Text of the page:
No such uncertainty existed on Thursday, December 28th, 2006 when blocks upon blocks of James Brown fans withstood several hours waiting on line in the winter chill to see our musical guiding light grace the stage of Harlem USA’s Apollo Theater one last time, and say goodbye and thank you. We represented different generations; from old timers who’d seen the Godfather perform frequently over the years; to young children—there at the behest of their parents – for whom hearing “Say It Loud, I’m Black and I’m Proud” sung in unison by a crowd of strangers the same complexion as theirs induced an epiphany that was priceless to witness. Our common bond was undeniable: the soundtrack to our lives would be entirely unimaginable without James Brown.

The King is dead; long live the King. James Brown Forever. R.I.P.—EgoTripLand

Godfather Lives Through: Hip-Hop’s Top 25 James Brown Sampled Records

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Mockingbirds at Jerusalem (poetry Manuscript)

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AALBC.com's 25 Best Selling Books


 

Fiction

#1 - Justify My Thug by Wahida Clark
#2 - Flyy Girl by Omar Tyree
#3 - Head Bangers: An APF Sexcapade by Zane
#4 - Life Is Short But Wide by J. California Cooper
#5 - Stackin' Paper 2 Genesis' Payback by Joy King
#6 - Thug Lovin' (Thug 4) by Wahida Clark
#7 - When I Get Where I'm Going by Cheryl Robinson
#8 - Casting the First Stone by Kimberla Lawson Roby
#9 - The Sex Chronicles: Shattering the Myth by Zane

#10 - Covenant: A Thriller  by Brandon Massey

#11 - Diary Of A Street Diva  by Ashley and JaQuavis

#12 - Don't Ever Tell  by Brandon Massey

#13 - For colored girls who have considered suicide  by Ntozake Shange

#14 - For the Love of Money : A Novel by Omar Tyree

#15 - Homemade Loves  by J. California Cooper

#16 - The Future Has a Past: Stories by J. California Cooper

#17 - Player Haters by Carl Weber

#18 - Purple Panties: An Eroticanoir.com Anthology by Sidney Molare

#19 - Stackin' Paper by Joy King

#20 - Children of the Street: An Inspector Darko Dawson Mystery by Kwei Quartey

#21 - The Upper Room by Mary Monroe

#22 – Thug Matrimony  by Wahida Clark

#23 - Thugs And The Women Who Love Them by Wahida Clark

#24 - Married Men by Carl Weber

#25 - I Dreamt I Was in Heaven - The Rampage of the Rufus Buck Gang by Leonce Gaiter

Non-fiction

#1 - Malcolm X: A Life of Reinvention by Manning Marable
#2 - Confessions of a Video Vixen by Karrine Steffans
#3 - Dear G-Spot: Straight Talk About Sex and Love by Zane
#4 - Letters to a Young Brother: MANifest Your Destiny by Hill Harper
#5 - Peace from Broken Pieces: How to Get Through What You're Going Through by Iyanla Vanzant
#6 - Selected Writings and Speeches of Marcus Garvey by Marcus Garvey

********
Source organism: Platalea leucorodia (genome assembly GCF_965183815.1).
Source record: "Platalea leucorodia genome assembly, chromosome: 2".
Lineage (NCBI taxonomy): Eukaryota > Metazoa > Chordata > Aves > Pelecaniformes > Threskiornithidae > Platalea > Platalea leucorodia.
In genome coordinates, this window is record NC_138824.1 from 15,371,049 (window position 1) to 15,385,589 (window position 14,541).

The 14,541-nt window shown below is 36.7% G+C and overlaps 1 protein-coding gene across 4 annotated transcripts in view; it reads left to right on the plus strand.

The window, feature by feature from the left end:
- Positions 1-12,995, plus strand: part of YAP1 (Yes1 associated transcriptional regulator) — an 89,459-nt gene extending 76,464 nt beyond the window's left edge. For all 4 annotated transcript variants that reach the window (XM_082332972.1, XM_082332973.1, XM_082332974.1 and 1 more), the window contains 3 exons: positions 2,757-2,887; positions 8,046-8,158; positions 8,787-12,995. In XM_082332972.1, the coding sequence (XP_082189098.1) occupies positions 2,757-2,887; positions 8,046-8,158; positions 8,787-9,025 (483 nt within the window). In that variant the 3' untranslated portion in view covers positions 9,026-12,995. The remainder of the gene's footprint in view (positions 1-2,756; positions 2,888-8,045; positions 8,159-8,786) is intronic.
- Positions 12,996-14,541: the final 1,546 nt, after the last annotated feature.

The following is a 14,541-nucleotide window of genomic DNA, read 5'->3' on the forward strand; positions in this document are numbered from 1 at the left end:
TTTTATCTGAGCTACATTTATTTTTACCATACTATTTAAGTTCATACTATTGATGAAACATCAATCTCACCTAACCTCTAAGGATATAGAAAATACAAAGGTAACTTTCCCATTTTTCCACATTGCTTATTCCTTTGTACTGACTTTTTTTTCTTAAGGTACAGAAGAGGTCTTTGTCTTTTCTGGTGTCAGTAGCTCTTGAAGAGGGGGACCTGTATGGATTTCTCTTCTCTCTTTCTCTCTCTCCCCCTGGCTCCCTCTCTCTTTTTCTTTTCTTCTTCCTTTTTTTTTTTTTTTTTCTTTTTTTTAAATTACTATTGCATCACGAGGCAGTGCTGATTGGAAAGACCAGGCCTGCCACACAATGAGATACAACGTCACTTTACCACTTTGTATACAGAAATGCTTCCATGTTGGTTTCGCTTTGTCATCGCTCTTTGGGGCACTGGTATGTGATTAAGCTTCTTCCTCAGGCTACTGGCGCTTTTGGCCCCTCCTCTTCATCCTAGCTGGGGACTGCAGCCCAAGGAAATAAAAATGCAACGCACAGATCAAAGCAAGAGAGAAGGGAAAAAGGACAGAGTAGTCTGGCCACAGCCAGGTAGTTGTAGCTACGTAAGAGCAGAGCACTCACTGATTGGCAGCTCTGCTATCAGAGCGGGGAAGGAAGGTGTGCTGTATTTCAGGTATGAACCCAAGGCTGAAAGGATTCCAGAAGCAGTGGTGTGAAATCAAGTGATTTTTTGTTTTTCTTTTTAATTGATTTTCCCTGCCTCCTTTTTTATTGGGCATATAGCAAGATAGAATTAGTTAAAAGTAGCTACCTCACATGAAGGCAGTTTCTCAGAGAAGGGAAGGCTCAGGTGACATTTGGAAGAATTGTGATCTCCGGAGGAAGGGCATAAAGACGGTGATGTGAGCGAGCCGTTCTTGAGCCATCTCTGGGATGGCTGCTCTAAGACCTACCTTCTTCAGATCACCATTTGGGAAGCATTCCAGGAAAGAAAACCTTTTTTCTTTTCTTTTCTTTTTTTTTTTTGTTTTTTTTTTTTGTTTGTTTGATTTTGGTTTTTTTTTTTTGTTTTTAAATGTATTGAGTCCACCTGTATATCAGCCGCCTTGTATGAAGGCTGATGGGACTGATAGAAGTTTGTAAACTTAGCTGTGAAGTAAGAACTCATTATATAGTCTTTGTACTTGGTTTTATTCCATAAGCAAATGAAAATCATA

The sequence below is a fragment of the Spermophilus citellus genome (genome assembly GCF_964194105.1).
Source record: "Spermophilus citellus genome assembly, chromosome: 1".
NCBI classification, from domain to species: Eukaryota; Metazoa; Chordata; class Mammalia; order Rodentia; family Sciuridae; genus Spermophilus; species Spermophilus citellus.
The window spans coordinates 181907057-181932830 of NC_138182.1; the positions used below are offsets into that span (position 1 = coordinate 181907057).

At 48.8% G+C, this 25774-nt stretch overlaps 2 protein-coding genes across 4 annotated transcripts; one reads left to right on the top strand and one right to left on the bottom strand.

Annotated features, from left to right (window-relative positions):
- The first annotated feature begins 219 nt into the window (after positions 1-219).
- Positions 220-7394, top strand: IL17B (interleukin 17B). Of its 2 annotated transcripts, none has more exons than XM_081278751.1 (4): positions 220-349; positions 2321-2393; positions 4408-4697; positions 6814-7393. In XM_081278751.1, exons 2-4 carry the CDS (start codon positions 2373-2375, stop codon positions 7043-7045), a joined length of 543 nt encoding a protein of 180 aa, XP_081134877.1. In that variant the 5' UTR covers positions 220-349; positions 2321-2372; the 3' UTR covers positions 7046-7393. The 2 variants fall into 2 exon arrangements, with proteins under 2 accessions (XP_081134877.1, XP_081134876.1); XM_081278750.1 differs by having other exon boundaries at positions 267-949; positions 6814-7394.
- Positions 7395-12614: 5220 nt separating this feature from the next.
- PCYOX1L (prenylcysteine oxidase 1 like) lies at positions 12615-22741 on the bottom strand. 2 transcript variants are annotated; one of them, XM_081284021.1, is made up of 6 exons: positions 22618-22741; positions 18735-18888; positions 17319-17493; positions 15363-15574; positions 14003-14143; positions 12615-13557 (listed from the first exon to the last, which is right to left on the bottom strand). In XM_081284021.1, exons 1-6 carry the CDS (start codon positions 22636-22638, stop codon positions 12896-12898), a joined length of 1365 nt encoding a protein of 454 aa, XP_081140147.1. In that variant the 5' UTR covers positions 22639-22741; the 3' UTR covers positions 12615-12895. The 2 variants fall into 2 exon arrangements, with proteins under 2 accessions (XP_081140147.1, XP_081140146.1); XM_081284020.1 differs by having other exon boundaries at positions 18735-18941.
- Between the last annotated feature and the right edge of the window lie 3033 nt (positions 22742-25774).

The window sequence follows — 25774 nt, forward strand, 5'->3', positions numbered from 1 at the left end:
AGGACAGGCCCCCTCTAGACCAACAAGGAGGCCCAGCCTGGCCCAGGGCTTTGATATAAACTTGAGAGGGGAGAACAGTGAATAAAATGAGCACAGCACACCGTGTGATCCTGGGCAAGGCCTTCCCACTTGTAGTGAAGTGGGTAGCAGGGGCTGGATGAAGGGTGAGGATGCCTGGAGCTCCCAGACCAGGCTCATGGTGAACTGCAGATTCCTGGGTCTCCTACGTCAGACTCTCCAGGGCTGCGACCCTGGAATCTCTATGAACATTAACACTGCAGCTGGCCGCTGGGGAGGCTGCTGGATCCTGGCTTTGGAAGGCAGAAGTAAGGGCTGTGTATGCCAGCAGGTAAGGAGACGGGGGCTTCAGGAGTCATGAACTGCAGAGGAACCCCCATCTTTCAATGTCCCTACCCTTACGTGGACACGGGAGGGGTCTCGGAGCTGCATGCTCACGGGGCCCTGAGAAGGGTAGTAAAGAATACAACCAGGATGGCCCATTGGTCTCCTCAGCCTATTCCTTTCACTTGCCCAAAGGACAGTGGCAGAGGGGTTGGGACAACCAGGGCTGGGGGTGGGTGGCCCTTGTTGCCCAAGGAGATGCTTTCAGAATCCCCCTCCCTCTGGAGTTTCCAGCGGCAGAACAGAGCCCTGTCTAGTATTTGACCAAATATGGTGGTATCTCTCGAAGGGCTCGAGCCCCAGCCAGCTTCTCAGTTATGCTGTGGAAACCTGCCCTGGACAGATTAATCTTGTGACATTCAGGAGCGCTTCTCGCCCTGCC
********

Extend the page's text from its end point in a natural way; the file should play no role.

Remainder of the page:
#7 - The Ebony Cookbook: A Date with a Dish by Freda DeKnight
#8 - The Isis Papers: The Keys to the Colors by Frances Cress Welsing
#9 - The Mis-Education of the Negro by Carter Godwin Woodson

#10 - John Henrik Clarke and the Power of Africana History  by Ahati N. N. Toure

#11 - Fail Up: 20 Lessons on Building Success from Failure by Tavis Smiley

#12 -The New Jim Crow: Mass Incarceration in the Age of Colorblindness by Michelle Alexander

#13 - The Black Male Handbook: A Blueprint for Life by Kevin Powell

#14 - The Other Wes Moore: One Name, Two Fates by Wes Moore

#15 - Why Men Fear Marriage: The Surprising Truth Behind Why So Many Men Can't Commit  by RM Johnson

#16 - Black Titan: A.G. Gaston and the Making of a Black American Millionaire by Carol Jenkins

#17 - Brainwashed: Challenging the Myth of Black Inferiority by Tom Burrell

#18 - A New Earth: Awakening to Your Life's Purpose by Eckhart Tolle

#19 - John Oliver Killens: A Life of Black Literary Activism by Keith Gilyard

#20 - Alain L. Locke: The Biography of a Philosopher by Leonard Harris

#21 - Age Ain't Nothing but a Number: Black Women Explore Midlife by Carleen Brice

#22 - 2012 Guide to Literary Agents by Chuck Sambuchino
#23 - Chicken Soup for the Prisoner's Soul by Tom Lagana
#24 - 101 Things Every Boy/Young Man of Color Should Know by LaMarr Darnell Shields

#25 - Beyond the Black Lady: Sexuality and the New African American Middle Class  by Lisa B. Thompson

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Sex at the Margins

Migration, Labour Markets and the Rescue Industry

By Laura María Agustín

This book explodes several myths: that selling sex is completely different from any other kind of work, that migrants who sell sex are passive victims and that the multitude of people out to save them are without self-interest. Laura Agustín makes a passionate case against these stereotypes, arguing that the label 'trafficked' does not accurately describe migrants' lives and that the 'rescue industry' serves to disempower them. Based on extensive research amongst both migrants who sell sex and social helpers, Sex at the Margins provides a radically different analysis. Frequently, says Agustin, migrants make rational choices to travel and work in the sex industry, and although they are treated like a marginalised group they form part of the dynamic global economy. Both powerful and controversial, this book is essential reading for all those who want to understand the increasingly important relationship between sex markets, migration and the desire for social justice. Lisa Adkins, University of London